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The fine art of

By Toby Coe

For this type of fishing Toby Coe says you must enjoy being a light-weight


Not even up-and-across. Just up!
Not even up-and-across. Just up!
One to the Adams.
One to the Adams.

Summer. The aroma of freshly cut grass fills the air. Hedgerows tremble with the movement of unseen birds and long grasses dampen the knees of my waders. For the fly fisherman, this time of year is made more special as trout are looking upwards with intent for their food.

This is the time to be on a small stream, desperately trying to work out how to get a clean drift of your fly over the trout steadily rising on the other side of the river, safely tucked away under an overhanging branch. For me, this generally involves a crawl/shuffle/wade into a feasible casting position, prior to the following cast making firm contact with the tree perfectly placed to snag a mistimed backcast. But that is part and parcel of the fun of this type of fishing. 

I have seen discussions on internet forums from fishermen across the world about the joys of this kind of fishing – days spent wandering along small rivers carrying suitably matched small rods, sometimes referred to as ‘twigs’. If casting a 12-weight after tropical saltwater bruisers is the fly fishing equivalent of thundering around in a Hummer, stalking up a small stream with a little 6-7ft 2 or 3-weight is like driving an MG Midget. The sheer finesse and delicacy afforded by a little, light outfit makes the whole experience of fishing that bit more enjoyable.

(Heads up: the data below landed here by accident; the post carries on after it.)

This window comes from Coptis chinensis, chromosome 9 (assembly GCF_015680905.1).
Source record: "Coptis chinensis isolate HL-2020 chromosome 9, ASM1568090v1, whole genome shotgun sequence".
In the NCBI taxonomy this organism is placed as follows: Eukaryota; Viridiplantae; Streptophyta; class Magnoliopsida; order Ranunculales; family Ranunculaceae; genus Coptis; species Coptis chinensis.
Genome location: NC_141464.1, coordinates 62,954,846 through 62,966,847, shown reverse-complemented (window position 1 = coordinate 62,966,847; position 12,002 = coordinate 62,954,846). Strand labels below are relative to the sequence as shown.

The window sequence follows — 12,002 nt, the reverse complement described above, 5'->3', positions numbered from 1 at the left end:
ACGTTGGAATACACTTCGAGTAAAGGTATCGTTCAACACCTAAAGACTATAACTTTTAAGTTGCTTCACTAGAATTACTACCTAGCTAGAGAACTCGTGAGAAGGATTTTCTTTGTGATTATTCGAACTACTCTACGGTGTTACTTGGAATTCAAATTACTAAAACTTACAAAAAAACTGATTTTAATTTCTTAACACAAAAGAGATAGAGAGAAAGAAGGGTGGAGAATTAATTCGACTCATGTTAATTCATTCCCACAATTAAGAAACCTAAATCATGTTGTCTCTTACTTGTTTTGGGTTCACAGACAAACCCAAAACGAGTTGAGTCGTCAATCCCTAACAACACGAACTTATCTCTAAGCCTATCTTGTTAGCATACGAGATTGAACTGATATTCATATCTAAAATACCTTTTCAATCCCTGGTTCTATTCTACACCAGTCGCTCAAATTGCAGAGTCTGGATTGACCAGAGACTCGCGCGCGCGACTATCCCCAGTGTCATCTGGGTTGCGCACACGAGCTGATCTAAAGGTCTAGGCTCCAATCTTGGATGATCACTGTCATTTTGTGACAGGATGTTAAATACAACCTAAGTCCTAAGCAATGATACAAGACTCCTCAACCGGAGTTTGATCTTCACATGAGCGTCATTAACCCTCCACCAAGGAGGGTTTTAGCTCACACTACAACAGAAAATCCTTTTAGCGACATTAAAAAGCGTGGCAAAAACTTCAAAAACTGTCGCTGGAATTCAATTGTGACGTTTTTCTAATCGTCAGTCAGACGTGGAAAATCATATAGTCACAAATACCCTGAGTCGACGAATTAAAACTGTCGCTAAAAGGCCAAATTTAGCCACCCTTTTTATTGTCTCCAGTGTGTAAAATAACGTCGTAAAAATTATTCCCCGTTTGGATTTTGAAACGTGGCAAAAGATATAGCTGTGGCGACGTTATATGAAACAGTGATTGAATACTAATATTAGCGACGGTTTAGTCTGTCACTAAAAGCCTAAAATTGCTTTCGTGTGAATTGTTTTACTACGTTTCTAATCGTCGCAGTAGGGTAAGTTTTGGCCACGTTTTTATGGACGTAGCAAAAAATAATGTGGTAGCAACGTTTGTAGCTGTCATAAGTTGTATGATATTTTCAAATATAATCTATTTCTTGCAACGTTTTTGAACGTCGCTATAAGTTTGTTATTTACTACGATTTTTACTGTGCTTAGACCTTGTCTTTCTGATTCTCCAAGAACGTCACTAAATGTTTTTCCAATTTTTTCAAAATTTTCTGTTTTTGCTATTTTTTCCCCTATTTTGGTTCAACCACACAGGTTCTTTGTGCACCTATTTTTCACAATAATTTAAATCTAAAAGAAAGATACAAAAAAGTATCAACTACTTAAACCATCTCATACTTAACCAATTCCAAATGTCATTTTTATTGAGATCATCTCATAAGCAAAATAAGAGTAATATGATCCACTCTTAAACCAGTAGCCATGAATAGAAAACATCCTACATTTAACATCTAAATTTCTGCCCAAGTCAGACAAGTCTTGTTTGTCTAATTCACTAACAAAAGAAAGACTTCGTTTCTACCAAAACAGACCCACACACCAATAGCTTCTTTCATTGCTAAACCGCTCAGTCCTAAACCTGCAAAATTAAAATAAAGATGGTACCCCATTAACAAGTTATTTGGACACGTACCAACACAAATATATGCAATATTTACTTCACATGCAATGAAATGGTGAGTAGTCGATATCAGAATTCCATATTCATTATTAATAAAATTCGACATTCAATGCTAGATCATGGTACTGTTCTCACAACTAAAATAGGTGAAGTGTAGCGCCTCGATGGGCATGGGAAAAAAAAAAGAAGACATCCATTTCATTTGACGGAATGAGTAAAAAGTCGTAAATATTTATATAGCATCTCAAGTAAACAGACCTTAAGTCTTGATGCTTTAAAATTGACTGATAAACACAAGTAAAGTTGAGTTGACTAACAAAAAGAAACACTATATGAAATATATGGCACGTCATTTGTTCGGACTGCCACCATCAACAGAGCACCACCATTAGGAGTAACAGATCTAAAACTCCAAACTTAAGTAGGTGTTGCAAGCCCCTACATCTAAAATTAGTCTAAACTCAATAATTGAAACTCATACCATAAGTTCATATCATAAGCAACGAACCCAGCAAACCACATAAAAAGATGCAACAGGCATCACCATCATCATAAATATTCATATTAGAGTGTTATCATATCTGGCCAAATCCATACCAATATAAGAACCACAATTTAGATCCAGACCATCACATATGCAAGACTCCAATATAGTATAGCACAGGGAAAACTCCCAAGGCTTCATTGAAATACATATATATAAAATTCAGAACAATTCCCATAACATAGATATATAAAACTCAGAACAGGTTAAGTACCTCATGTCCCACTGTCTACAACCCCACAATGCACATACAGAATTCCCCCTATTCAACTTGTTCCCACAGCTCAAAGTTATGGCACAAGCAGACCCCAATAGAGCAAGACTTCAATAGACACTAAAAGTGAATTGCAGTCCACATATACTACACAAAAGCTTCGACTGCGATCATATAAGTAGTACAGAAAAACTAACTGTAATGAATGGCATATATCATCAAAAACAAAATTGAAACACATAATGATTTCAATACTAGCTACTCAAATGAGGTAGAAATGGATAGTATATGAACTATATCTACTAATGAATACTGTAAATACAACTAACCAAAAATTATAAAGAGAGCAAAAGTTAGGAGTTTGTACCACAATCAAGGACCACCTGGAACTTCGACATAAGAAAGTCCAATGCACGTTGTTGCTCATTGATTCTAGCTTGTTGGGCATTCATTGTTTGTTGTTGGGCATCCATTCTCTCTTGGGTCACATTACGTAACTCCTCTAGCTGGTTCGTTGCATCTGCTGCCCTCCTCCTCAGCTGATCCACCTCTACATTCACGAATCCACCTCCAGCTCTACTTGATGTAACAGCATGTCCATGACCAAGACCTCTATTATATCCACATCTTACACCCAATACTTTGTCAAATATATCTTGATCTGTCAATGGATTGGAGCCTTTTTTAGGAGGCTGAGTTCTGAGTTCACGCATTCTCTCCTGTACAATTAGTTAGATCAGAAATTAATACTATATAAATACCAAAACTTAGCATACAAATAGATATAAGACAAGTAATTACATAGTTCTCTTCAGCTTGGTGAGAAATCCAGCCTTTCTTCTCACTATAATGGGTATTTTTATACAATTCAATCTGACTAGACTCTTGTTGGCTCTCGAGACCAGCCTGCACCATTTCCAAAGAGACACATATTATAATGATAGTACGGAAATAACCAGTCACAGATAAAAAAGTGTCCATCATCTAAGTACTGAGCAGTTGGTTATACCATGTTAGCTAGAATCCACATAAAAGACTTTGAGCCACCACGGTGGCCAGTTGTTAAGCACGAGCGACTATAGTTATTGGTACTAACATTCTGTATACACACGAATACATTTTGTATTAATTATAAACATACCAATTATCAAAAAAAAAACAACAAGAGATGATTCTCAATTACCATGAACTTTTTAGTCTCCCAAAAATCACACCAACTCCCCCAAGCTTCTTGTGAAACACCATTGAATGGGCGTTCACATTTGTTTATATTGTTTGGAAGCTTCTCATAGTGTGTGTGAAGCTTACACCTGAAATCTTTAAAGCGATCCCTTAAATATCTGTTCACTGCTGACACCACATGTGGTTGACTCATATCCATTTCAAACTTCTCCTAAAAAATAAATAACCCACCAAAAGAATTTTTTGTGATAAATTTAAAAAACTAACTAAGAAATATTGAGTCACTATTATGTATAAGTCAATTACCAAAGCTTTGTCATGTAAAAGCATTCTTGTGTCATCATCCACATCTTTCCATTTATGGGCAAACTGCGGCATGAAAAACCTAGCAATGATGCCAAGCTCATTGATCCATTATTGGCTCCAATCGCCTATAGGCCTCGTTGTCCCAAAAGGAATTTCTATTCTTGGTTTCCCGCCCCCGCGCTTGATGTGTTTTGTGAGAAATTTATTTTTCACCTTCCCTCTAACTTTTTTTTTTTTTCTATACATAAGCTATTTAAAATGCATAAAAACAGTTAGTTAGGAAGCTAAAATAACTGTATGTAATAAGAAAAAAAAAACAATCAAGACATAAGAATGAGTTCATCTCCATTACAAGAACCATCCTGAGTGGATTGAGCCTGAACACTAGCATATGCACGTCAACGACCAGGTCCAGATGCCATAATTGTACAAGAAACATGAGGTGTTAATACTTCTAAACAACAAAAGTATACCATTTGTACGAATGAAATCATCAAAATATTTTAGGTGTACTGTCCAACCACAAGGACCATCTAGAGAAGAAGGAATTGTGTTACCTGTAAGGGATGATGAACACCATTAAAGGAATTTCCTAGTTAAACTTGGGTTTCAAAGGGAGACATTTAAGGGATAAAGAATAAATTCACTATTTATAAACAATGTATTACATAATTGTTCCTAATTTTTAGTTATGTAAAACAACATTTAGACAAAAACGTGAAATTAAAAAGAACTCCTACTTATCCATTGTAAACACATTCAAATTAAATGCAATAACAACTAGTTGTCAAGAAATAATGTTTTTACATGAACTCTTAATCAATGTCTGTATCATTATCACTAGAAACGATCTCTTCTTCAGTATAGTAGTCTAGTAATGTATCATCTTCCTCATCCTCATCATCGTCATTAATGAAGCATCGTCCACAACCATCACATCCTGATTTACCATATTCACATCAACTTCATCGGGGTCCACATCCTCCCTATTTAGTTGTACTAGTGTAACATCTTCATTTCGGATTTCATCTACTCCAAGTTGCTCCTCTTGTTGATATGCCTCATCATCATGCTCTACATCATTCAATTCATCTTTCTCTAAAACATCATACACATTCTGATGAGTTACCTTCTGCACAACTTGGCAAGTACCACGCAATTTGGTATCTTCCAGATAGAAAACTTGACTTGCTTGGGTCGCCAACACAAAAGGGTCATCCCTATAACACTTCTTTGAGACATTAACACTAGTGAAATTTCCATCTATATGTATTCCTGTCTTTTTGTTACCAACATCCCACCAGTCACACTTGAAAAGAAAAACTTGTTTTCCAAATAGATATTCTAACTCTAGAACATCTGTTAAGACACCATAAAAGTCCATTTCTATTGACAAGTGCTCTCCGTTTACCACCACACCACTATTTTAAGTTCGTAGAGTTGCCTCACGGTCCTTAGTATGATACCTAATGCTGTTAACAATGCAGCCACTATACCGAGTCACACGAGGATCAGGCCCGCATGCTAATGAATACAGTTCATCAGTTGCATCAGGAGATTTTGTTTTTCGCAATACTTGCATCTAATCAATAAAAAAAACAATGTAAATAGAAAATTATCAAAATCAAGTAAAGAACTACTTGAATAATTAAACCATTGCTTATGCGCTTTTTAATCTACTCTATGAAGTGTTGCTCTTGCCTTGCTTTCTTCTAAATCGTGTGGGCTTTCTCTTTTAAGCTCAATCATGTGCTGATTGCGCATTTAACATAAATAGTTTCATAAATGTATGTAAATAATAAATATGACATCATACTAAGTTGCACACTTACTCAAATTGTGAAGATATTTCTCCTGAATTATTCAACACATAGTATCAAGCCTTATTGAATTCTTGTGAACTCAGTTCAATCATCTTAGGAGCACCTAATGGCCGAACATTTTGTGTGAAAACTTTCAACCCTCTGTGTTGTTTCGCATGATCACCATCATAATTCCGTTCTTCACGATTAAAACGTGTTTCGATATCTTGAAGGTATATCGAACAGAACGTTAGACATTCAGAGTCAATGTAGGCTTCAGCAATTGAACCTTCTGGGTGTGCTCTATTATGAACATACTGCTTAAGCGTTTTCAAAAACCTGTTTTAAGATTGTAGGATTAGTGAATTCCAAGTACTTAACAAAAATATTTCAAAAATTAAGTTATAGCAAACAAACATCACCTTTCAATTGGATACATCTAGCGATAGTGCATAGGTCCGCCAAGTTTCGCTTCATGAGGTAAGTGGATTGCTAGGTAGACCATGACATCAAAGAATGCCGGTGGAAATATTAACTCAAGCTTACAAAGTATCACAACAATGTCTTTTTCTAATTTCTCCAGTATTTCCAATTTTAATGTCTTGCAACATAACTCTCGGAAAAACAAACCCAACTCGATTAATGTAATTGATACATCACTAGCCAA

Delicate Dorset
Hampshire may have the largest and most famous chalkstreams in England, but the intimate, delicate streams of Dorset present a perfect environment in which to use a suitable twig to flick dries into gentle glides in search of feisty summer browns. The River Piddle is one such stream that springs to mind. Often no more than a solid leap in width, it offers an ideal fix for any small stream addict. 

Some friends and I spent a very enjoyable weekend fishing it in May of this year, before the rains of high summer saturated most of the UK. Starting out on the first day, the conditions were hardly ideal with a heavy grey sky pressing down on us, combined with little sign of any insect activity. Sheer persistence saw a couple of small brownies come out of various lies to bead-head nymphs fished upstream; the delicacy of the little rods we were using allowing us to place the flies tight under cover or up against the banks. 

We were really there to fish the dry fly however, and so on went a small Adams in the hope of raising some interest. Stalking up a shallow section of river, I came to a suitable looking lie which had that intangible ‘fishy’ feel. Sure enough, on the third drift, the fly disappeared in a bronze swirl and a nice lively brown was shortly brought to hand. It was from this point on that the fun began.